UNAIDS estimates that 800,000 children were infected with HIV in 2001, almost all through transmission of the virus from their mothers during pregnancy, childbirth, or breastfeeding. Of these, seven of each eight live in sub-Saharan Africa and most of the rest live in South and Southeast Asia. To combat mother-to-child transmission of HIV (MTCT), in 1999 the UNAIDS Secretariat, UNFPA, UNICEF, and WHO launched the Inter Agency Task Team on Prevention of HIV Transmission in Pregnant Women, Mothers, and Their Children (IATT), which provides guidance for prevention of MTCT (PMTCT). In the view of the IATT, PMTCT is part of broader strategies to prevent the transmission of HIV and sexually transmitted diseases, to care for HIV-positive women and their families, and to promote maternal-child health. The IATT has proposed a four-pronged approach for the prevention of HIV transmission to pregnant women, mothers, and their children, yet significant financial and technical challenges remain. To address these challenges, UNICEF has supported 11 pilot projects in Africa, Asia, and Latin America. This HIV/AIDS working paper provides guidance for improving and scaling up PMTCT programs, based on what program managers and evaluators identify as successful strategies.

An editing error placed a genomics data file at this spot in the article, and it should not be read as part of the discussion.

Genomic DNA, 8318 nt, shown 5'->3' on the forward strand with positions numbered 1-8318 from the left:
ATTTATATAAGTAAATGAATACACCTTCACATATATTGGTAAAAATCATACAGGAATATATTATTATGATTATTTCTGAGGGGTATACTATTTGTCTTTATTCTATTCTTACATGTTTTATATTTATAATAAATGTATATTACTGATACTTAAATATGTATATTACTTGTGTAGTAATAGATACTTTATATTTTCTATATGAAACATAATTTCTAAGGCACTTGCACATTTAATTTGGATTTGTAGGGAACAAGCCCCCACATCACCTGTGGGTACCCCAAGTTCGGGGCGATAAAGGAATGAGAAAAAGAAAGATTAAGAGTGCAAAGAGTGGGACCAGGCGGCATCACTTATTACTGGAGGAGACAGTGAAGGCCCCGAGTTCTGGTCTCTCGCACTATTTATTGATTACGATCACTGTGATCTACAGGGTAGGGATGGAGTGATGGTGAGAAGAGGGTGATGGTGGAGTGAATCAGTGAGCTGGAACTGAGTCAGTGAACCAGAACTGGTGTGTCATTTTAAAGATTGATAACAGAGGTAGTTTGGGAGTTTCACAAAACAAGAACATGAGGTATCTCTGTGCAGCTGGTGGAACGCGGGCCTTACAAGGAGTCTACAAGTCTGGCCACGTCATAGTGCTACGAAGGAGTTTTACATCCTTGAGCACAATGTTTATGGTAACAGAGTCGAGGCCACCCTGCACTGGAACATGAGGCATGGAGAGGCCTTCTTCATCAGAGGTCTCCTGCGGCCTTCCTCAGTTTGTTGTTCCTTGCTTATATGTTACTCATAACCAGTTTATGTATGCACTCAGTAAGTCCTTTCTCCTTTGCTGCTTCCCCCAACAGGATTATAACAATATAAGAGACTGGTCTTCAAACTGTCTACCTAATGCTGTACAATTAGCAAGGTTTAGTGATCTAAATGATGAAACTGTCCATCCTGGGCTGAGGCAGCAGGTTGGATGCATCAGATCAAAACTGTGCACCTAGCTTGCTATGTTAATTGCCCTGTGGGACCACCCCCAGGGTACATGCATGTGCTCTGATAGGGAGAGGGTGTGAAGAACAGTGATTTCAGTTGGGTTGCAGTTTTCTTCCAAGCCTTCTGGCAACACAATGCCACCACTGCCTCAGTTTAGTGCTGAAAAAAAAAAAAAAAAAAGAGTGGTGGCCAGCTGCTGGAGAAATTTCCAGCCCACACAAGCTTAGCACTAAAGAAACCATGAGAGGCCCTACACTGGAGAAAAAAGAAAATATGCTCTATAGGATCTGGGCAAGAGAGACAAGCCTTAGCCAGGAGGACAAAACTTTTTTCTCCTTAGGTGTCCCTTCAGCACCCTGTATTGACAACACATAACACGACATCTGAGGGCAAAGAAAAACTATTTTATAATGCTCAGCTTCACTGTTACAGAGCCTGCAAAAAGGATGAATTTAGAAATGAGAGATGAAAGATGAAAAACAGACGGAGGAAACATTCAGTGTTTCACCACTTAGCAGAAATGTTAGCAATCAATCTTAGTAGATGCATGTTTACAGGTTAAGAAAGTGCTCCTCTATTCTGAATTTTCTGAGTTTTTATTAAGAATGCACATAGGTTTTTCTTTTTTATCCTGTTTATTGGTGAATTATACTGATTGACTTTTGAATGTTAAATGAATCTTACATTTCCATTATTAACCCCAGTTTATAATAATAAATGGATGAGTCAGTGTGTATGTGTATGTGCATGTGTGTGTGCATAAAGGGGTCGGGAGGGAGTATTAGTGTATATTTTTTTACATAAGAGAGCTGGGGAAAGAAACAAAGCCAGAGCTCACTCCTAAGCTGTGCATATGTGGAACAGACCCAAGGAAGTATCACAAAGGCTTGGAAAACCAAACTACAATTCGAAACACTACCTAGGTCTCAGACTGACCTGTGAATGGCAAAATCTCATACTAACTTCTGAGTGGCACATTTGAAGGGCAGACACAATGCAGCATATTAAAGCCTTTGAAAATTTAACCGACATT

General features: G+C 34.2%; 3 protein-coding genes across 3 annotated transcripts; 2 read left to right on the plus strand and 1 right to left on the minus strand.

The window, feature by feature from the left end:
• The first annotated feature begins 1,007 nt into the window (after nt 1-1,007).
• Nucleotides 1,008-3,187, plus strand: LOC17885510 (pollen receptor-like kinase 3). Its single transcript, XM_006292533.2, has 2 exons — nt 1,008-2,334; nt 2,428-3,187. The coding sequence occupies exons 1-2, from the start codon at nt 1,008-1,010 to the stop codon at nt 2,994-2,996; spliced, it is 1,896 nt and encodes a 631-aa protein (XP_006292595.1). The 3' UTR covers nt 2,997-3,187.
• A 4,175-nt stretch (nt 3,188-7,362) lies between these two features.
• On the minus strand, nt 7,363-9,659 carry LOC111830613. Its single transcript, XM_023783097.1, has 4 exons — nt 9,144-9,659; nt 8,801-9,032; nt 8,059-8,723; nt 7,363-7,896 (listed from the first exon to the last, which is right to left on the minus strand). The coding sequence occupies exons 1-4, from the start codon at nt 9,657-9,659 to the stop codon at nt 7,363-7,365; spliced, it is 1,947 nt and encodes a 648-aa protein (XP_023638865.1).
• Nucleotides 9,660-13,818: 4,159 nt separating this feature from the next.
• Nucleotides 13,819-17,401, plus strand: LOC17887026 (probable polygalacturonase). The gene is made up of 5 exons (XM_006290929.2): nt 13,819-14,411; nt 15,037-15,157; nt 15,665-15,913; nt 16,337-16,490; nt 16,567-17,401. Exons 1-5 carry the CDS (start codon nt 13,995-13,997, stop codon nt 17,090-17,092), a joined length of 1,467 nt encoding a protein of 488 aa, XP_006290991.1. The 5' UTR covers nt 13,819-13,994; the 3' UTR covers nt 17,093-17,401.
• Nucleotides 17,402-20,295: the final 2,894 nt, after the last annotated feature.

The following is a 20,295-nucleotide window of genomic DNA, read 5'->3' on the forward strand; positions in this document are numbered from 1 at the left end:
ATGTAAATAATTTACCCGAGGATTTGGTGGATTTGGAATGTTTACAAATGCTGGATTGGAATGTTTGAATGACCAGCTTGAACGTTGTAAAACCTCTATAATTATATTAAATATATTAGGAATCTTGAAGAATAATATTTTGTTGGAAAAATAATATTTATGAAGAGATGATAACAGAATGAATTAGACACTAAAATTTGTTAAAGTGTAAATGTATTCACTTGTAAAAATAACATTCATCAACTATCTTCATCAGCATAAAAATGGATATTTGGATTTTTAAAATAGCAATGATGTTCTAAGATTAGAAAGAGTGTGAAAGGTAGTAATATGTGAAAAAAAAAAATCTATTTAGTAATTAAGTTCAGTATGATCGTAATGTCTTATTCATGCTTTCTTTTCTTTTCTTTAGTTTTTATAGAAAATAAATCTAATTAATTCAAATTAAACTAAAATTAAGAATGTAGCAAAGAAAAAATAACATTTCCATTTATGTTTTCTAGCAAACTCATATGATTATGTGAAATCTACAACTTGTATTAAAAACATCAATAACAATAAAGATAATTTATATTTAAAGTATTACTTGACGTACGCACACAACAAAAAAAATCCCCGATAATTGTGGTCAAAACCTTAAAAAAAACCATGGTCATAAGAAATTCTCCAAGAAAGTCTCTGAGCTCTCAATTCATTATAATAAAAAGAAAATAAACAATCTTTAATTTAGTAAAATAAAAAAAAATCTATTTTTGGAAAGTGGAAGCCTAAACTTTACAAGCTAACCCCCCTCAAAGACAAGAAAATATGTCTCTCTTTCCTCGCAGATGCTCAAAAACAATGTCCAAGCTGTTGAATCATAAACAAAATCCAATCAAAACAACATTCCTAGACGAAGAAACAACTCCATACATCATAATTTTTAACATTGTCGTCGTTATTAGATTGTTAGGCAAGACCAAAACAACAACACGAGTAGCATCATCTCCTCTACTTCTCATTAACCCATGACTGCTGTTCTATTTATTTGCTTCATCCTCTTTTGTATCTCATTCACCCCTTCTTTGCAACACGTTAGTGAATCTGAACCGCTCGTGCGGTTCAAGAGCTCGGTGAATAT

Rutenberg, Naomi, Sam Kalibala, Carolyn Baek, and James Rosen. 2003. "Programme recommendations for the prevention of mother-to-child transmission of HIV: A practical guide for managers," HIV/AIDS Working Paper. New York: UNICEF.